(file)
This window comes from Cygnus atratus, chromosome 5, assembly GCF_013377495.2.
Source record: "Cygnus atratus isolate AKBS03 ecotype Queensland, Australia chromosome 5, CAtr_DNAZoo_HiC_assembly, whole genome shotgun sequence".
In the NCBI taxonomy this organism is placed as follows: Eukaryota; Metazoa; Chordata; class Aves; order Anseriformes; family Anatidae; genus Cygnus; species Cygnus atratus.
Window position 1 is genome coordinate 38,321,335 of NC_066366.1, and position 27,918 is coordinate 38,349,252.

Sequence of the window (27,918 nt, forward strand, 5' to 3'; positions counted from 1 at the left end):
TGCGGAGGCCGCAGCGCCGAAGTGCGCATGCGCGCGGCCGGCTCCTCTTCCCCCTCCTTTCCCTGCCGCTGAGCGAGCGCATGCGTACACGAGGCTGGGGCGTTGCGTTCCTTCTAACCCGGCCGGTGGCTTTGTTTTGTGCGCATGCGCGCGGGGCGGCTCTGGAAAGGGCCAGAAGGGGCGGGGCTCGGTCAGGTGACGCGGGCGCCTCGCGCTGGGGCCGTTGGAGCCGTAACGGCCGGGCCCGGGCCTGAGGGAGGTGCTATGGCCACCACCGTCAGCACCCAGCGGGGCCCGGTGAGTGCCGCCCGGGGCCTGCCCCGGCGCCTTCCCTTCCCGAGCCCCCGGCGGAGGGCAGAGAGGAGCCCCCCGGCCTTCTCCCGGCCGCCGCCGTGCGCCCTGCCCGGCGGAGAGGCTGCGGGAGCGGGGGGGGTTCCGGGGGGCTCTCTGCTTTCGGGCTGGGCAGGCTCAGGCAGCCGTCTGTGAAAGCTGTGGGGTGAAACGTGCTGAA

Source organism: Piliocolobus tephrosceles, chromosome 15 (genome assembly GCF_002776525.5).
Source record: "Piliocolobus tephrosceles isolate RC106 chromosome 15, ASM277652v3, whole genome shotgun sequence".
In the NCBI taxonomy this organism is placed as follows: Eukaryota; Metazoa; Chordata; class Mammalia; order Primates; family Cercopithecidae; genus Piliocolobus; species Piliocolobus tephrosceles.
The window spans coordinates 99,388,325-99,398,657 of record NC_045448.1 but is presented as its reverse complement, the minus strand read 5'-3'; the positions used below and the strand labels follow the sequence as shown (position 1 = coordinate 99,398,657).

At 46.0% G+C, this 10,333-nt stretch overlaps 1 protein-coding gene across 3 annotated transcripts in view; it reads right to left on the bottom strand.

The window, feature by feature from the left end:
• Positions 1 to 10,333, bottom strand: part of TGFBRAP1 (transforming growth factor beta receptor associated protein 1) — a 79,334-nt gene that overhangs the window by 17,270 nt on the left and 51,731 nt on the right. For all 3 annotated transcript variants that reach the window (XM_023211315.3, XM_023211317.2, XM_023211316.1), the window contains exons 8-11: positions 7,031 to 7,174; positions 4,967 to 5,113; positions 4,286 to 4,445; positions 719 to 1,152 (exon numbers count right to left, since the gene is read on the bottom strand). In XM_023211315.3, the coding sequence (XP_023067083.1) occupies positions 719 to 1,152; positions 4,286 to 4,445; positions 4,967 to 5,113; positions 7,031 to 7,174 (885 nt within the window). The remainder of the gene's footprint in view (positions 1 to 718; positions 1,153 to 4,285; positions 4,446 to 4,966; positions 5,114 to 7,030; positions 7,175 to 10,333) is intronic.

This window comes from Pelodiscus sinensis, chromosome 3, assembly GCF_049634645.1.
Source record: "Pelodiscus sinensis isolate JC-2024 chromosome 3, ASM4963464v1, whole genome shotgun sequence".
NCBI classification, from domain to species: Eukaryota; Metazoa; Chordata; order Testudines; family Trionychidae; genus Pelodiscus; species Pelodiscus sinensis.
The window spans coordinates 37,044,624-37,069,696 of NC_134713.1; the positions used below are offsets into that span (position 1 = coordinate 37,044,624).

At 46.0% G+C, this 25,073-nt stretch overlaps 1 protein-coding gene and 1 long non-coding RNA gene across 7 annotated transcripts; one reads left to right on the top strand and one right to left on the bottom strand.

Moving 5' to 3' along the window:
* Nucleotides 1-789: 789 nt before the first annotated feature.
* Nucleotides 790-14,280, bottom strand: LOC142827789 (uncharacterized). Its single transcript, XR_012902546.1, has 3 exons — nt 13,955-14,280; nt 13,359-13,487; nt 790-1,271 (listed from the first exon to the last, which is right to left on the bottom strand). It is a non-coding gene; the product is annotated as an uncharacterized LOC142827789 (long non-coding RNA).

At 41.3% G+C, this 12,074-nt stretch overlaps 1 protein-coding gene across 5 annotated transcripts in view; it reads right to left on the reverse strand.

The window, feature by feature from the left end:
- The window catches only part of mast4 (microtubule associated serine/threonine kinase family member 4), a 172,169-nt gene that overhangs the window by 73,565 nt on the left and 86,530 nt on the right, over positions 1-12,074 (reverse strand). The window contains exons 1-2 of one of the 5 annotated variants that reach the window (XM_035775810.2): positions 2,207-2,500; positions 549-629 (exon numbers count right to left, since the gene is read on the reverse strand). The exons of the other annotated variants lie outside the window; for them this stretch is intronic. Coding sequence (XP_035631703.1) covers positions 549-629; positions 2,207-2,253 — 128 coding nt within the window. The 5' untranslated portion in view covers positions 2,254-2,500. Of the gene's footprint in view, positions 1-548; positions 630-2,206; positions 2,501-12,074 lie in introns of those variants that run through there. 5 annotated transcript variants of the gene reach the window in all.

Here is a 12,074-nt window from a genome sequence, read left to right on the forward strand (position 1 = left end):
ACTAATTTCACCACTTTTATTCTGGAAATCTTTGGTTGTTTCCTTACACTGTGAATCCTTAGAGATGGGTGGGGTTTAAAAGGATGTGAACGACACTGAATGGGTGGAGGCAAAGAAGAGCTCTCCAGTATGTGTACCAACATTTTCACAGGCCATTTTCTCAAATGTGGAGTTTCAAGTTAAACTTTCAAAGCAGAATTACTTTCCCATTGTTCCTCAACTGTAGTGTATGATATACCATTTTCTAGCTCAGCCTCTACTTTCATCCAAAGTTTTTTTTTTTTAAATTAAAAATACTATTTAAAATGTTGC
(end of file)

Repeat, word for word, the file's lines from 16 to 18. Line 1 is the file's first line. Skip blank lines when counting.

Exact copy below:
NCBI classification, from domain to species: Eukaryota; Metazoa; Chordata; order Testudines; family Trionychidae; genus Pelodiscus; species Pelodiscus sinensis.
The window spans coordinates 37,044,624-37,069,696 of NC_134713.1; the positions used below are offsets into that span (position 1 = coordinate 37,044,624).

At 46.0% G+C, this 25,073-nt stretch overlaps 1 protein-coding gene and 1 long non-coding RNA gene across 7 annotated transcripts; one reads left to right on the top strand and one right to left on the bottom strand.